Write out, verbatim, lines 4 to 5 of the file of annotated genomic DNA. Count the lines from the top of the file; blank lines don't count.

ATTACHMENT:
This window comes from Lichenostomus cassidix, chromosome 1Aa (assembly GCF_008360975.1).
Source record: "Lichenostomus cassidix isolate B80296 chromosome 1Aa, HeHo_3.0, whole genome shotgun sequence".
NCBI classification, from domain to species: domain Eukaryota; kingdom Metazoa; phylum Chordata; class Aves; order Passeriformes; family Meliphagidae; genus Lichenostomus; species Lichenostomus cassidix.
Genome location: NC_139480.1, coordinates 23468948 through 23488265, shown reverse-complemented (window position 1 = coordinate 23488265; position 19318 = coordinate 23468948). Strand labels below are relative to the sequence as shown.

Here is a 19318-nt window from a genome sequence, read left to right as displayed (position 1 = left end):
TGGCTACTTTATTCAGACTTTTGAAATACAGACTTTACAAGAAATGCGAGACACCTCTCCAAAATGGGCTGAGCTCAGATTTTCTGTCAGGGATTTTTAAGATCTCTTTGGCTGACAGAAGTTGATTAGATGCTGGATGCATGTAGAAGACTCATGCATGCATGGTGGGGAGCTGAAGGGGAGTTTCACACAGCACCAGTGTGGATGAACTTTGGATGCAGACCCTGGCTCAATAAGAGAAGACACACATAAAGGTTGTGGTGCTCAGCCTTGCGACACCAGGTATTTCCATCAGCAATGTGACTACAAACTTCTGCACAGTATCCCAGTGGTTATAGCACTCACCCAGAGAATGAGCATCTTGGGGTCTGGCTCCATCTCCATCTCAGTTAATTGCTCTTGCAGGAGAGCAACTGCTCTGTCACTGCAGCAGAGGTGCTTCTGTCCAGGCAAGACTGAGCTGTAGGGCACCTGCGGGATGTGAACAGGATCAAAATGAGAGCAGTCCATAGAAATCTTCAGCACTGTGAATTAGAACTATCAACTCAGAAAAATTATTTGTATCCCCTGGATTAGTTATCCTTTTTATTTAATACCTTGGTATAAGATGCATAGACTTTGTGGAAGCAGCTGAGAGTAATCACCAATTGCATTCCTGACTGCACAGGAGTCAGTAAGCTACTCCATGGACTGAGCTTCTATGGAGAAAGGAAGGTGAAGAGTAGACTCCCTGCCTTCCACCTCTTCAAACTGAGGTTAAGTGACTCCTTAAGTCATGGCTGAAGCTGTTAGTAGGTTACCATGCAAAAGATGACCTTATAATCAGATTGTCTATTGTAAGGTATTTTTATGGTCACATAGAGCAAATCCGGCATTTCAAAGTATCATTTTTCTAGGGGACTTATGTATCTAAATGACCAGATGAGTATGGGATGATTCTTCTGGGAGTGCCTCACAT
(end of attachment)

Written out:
Genome location: NC_139480.1, coordinates 23468948 through 23488265, shown reverse-complemented (window position 1 = coordinate 23488265; position 19318 = coordinate 23468948). Strand labels below are relative to the sequence as shown.

Here is a 19318-nt window from a genome sequence, read left to right as displayed (position 1 = left end):